The balance between fiscal responsibility and quality of life is one we all face before, during, and after retirement. For some, it's all about portfolio gains. For me, it's just as much about people. Yes, I want my nest egg to outlast me -- and I've worked hard to ensure that it does -- but that's not my bottom line.

I adopted the "living small" philosophy late -- but not too late -- in life. As I climbed the ladder of success in the corporate world, I thought I had to have the big house, new cars, and all those other Wall Street luxuries. What a fool -- not Fool! -- I was. I was wasteful. If only I had learned earlier that things mean nothing; People and relationships mean everything!

So now, despite the fact that I'm retired and can afford better things, I choose to live in a small condo, drive a 10-year-old car, and spend my time with loved ones. And as for the money I've saved? I use that to pursue what makes me -- and those I love -- smile.

Every October, my kids (and grandkids now, too!) join me for a camping adventure in the Nantahala National Forest in North Carolina. We get to hike the Appalachian Trail, follow a stream to a gorgeous waterfall, learn about the various fall tree leaves, and tell ghost stories. I also rent a large log cabin (every third year) in the mountains for the entire family, just to insure that we all get a chance to experience a genuine White Christmas together. The payoff is spending time with my family.

Finances versus fun
Recently, I encountered fellow Fool PaulEngr, who sought advice on balancing fiscal responsibility and quality of life.

"Once you are no longer struggling mostly toward reaching the essentials in life, how do you decide what the heck to do with the money that you are still saving? [And] how do you find that happy balance between investing your assets on the can do's (like paying off the mortgage early or buying rental property) and the quality of life fun things that, even though every investment advice book or web site screams out 'Don't waste your money on these,' still have quality-of-life value?"

This Fool did things the right way and had achieved (not without some struggles) the American dream of financial independence. He and his family always lived well below their means, had a six-month (or more!) emergency fund, paid off all loans/debts, established and funded college funds for the children, and had built a retirement fund that was (and is) more than sufficient.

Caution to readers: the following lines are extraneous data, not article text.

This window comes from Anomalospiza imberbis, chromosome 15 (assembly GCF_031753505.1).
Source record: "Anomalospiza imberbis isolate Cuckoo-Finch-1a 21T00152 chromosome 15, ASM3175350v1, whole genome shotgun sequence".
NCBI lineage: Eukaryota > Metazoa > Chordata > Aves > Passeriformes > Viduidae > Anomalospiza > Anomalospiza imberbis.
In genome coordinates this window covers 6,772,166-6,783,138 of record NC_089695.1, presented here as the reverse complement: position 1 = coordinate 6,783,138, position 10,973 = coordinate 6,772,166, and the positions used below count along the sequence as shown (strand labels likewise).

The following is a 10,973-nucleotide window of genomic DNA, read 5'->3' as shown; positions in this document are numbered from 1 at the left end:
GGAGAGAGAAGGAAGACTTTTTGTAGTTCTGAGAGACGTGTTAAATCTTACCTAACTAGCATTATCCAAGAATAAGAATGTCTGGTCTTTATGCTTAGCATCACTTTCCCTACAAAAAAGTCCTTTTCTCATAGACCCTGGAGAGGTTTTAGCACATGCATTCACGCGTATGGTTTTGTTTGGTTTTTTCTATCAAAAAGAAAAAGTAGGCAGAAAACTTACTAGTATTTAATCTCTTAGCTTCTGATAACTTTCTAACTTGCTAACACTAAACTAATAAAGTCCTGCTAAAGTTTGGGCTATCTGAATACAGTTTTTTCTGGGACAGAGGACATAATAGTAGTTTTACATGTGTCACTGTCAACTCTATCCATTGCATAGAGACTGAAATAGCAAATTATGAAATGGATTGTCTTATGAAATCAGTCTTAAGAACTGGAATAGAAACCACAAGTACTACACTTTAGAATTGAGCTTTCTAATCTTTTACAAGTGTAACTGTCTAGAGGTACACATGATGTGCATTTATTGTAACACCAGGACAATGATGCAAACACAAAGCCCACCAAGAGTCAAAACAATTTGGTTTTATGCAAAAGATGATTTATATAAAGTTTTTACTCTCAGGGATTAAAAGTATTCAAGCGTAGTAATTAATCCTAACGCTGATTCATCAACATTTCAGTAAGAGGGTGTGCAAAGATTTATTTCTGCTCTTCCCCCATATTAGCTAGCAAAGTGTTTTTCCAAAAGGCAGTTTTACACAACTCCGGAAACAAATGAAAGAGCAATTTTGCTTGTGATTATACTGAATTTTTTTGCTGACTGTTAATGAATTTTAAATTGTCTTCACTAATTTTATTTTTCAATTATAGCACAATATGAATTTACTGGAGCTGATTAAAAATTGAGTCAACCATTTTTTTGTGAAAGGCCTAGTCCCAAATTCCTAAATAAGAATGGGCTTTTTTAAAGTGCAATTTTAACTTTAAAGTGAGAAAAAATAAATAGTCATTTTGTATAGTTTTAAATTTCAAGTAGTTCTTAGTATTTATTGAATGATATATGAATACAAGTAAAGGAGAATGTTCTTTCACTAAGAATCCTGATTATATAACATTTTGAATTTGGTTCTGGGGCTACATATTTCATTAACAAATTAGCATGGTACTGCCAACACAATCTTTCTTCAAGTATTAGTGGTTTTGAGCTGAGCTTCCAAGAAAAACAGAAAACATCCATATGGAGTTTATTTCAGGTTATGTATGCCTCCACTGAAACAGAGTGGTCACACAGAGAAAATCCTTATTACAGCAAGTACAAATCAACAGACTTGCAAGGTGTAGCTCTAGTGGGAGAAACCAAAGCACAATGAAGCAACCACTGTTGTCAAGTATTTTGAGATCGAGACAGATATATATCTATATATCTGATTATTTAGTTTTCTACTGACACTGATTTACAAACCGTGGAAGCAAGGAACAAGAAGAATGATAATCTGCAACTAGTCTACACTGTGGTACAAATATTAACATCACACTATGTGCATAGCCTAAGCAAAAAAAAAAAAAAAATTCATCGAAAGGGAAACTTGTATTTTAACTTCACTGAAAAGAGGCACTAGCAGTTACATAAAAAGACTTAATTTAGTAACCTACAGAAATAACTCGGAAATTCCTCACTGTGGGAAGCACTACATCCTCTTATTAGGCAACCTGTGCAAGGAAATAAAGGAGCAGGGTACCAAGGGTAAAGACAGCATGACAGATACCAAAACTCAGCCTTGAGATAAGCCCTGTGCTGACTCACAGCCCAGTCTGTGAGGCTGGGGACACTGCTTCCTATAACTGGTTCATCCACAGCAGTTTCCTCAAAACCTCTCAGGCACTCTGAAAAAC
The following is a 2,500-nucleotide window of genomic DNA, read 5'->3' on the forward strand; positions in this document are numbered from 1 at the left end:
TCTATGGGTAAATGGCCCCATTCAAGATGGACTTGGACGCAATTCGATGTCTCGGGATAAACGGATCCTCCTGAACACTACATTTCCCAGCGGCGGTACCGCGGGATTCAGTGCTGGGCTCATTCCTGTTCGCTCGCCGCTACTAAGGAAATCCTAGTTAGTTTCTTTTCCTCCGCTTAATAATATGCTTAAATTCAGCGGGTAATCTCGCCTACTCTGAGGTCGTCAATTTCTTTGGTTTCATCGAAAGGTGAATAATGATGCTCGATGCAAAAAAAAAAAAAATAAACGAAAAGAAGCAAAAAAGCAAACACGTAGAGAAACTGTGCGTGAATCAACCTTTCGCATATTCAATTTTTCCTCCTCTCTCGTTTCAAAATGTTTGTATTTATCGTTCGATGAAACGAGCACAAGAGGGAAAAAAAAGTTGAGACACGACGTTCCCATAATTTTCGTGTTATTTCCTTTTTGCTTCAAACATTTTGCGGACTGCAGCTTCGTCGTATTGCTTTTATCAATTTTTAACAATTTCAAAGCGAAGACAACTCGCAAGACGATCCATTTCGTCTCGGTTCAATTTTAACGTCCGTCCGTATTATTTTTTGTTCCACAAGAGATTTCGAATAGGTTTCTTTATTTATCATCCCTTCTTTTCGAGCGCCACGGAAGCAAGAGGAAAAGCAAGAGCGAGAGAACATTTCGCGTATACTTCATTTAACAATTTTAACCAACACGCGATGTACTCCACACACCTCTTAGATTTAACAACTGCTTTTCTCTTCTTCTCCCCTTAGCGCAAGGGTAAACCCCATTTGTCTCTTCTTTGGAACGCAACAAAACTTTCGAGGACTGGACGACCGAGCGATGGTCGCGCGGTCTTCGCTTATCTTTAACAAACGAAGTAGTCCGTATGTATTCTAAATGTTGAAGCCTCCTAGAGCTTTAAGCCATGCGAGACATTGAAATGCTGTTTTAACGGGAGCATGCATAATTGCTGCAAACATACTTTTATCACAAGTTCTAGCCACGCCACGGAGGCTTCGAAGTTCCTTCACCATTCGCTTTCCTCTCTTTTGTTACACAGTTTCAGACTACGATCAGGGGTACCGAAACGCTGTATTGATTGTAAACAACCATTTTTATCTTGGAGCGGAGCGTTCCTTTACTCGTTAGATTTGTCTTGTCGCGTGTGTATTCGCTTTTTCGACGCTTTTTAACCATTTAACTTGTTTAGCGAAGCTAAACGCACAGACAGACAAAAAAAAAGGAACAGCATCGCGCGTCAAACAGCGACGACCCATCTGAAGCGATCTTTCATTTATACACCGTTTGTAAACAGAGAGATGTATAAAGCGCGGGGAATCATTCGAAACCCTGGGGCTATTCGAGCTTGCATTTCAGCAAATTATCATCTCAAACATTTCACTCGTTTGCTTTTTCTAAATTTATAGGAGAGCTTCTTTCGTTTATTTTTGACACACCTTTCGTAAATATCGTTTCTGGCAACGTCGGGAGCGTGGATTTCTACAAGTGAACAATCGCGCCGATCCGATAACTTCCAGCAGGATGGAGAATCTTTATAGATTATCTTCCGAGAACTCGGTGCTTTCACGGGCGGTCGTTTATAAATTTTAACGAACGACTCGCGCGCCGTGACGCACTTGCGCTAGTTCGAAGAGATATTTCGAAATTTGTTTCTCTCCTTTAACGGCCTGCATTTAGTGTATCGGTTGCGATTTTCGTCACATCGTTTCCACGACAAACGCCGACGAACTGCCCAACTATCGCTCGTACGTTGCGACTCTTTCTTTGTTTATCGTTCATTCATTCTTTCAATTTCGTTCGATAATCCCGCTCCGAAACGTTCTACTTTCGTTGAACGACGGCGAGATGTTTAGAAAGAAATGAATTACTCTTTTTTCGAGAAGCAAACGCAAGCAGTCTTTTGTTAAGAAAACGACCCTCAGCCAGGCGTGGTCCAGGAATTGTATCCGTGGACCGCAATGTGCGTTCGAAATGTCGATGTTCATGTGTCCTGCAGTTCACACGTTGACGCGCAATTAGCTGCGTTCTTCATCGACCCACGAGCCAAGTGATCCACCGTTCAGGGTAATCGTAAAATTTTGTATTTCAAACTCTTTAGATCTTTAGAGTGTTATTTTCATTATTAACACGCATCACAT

Human capital
But even having overcome all the traditional financial hurdles, this Fool wanted to know more. I generally advise that folks on their way to retirement do two things:

  1. Save like the devil while living below your means (yes, I know I already mentioned it, but it's a good one!).
  2. Choose your investments wisely.

When the Fool asked for advice, I could have recited a number of great individual investment ideas. Or I could have told him about an indexing philosophy -- such as buying Vanguard Total Stock Market (FUND:VTSMX) or Vanguard 500 Index (FUND:VFINX) -- that would get him exposure to great companies such as Microsoft (NASDAQ:MSFT), Procter & Gamble (NYSE:PG), and General Electric (NYSE:GE), and let him sleep well at night. The key underlying point, I could have said to him, is that he needs to be in equities to fund his long-term retirement needs.

But I didn't tell him any of that. Not because it's bad advice, but because, like me, it appeared that he was ready for a change in priorities. I chose instead to tell him about the three Ls -- laughing, learning, and loving -- that I believe are the keys to a happy life. In my 59 years -- both personally and professionally -- I've done all three, and I will continue to do so for my remaining years. After all, my retirement was the result of years of hard work. I've earned every moment of it.

The Foolish bottom line
Ensuring that Fools everywhere enjoy the retirements they deserve is Robert Brokamp, advisor to the stars. Actually, he's the advisor behind the Rule Your Retirement newsletter service, which just celebrated its two-year anniversary. Robert and his team have the financial experience and know-how to help get your financial house in order -- whether retirement is a year or a decade (or more!) away. Access to Robert, his "Eight Steps to Ruling Your Retirement," and the entire online RYR community is just a click away.

Ted Murphy is a veteran of 25-plus years of corporate warfare and nine years of entrepreneurial effort. What he doesn't know about investing he is patiently trying to learn. And learning everything he can about "investing in smiles" is an even higher priority! Ted owns shares of Microsoft, General Electric, and Procter & Gamble. Microsoft is an Inside Value pick. The Fool has adisclosure policy.